What are the types of fraud in Ohio?
Know what you’re up against with identity theft, counterfeiting and mail fraud
If you’re face any type of fraud charges, it’s critical to be extremely careful about what you say or write, to document everything and, most importantly, to follow the advice of an experienced Columbus criminal attorney.
What is identity theft?
Identity theft happens when someone takes and uses someone else’s personal information, such as credit card numbers, bank account numbers, insurance information or Social Security number, to purchase goods or services illegally. It’s also considered fraud when someone creates, uses, takes or possesses someone else’s personal information in order to help someone else commit a crime.
Penalties for identity theft.
Depending on who the victim is and the value of the money or goods taken, identity fraud charges can range from a fifth– to first–degree felony. This means penalties can be as low as probation or six to 12 months in prison and $2,500 in fines, or even up to 11 years in prison and $20,000 in fines. Courts can also order that the person convicted pay restitution to the victim if he or she suffered a financial loss. This sum depends on how much the victim lost.
In addition, Ohio imposes higher penalties when the victim of identity fraud is a disabled adult or an elderly person.
What is counterfeiting?
Counterfeiting is said to be one of the oldest tricks in the book. Even our forefathers saw the threat of counterfeit currency and included a clause in the Constitution to protect the U.S. currency’s integrity. Today, counterfeiting has even expanded into the drug world, with dealers selling look-alike drugs to customers.
- Documents: Government, financial documents, securities and foreign currency (all considered a federal offense).
- Trademarks: Goods can also be altered by copying a brand’s trademark (think “Louis Vuitton”).
- Controlled substances: A counterfeit controlled substance is any substance other than a controlled substance that a reasonable person would believe to be a controlled substance because of similarities in appearances or price.
Penalties for counterfeiting
The power to punish the act of counterfeiting itself lies with the United States Congress. Conditions in the federal counterfeiting law provide for penalties including:
- A fine of up to $250,000 and a prison sentence of up to 20 years for the counterfeiting of U.S. obligations and securities.
- You could go to jail for up to six months for possessing counterfeit controlled substances. For making, selling or advertising a counterfeit controlled substance, you could go to prison for up to one year, and if you make, sell or advertise the substance within the vicinity of a juvenile or a school, you could go to prison for up to 18 months.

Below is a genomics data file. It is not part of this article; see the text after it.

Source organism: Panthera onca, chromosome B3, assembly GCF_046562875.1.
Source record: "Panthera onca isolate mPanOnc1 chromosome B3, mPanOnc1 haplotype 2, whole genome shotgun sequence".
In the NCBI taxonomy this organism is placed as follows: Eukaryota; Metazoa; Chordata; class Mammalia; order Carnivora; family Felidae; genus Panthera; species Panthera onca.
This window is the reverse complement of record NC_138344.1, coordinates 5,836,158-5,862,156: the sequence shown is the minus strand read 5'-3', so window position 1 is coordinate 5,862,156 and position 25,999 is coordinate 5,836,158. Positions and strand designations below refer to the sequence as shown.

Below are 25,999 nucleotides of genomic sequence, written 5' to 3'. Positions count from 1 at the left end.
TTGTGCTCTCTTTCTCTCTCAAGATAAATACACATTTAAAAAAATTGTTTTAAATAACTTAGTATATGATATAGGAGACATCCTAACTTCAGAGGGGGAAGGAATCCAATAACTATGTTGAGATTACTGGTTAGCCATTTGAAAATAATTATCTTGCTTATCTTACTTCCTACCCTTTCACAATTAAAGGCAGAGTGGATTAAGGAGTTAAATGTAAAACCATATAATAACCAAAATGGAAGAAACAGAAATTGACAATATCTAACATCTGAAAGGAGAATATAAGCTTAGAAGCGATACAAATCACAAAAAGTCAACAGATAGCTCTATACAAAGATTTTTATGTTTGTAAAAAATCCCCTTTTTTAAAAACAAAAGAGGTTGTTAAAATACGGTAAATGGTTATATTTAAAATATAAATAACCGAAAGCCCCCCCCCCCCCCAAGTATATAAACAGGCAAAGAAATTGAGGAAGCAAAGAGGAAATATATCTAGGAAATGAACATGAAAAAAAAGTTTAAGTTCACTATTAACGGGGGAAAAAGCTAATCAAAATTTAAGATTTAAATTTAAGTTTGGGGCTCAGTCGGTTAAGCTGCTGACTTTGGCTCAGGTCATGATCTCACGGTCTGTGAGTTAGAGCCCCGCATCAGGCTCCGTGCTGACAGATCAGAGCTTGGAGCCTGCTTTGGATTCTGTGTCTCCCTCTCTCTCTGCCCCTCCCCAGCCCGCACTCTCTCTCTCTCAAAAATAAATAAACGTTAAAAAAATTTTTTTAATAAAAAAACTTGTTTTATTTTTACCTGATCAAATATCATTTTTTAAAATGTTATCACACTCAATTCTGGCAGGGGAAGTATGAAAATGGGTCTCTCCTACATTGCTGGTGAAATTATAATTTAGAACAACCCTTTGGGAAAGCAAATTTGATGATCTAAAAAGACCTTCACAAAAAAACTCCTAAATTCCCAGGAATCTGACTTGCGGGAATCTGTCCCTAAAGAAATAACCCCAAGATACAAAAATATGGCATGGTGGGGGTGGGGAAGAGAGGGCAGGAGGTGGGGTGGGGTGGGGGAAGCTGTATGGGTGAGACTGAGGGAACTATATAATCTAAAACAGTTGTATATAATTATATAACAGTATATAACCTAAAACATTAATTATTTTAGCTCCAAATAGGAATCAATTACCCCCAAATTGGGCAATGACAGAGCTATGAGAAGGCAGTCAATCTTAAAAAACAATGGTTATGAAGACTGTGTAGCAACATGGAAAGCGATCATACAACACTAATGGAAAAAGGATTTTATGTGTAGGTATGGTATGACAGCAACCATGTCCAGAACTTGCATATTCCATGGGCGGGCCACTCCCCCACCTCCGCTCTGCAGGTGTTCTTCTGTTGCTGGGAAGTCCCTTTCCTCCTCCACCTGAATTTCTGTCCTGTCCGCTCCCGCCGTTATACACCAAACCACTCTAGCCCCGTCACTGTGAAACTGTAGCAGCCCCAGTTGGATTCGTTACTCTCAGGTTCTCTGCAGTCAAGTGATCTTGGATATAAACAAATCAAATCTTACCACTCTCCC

What is mail fraud?
Mail and wire fraud (an attempt to use the Internet, telephone or fax to take money from someone) is considered a federal offense, regardless of whether the mail ever left Ohio. Any scheme to intentionally take property or honest services from someone through mail or wire communication fall under this category. Just deceiving someone does not amount to fraud—there must be intent to take money or services.
- Bank fraud: Bank fraud applies to someone who intentionally defrauds or attempts to defraud a financial institution to obtain money, securities or other property under that institution’s control.
- Health care fraud: Someone who defrauds or attempts to defraud any healthcare benefit program using false or fraudulent pretenses can be prosecuted in federal court.
- Securities and commodities fraud: Securities and commodities fraud refers to any attempt to defraud someone involving items such as stocks, derivatives and commodities. Many different types of financial swindles can be prosecuted in federal court as a result.
Penalties for mail and wire fraud
Similar to counterfeiting, mail and wire fraud is prosecuted on a federal level. Penalties can include:
- Imprisonment for not more than 20 years (five years per offense)
- Fine of not more than $250,000 (not more than $500,000 for organizations)
- An order to pay victim restitution
- Confiscation of any property realized from the offense.
Contact Yavitch & Palmer today
If you have been charged with any of these types of fraud, you need an Ohio criminal defense attorney.
Call us today at 614-224-6142 or fill out our online quick contact form and we will contact you to schedule an initial consultation. You can’t face this battle alone and you shouldn’t. Yavitch & Palmer will stand by your side.
Read Stephen’s bio to lean about his 19 years of experience as a Columbus criminal defense lawyer.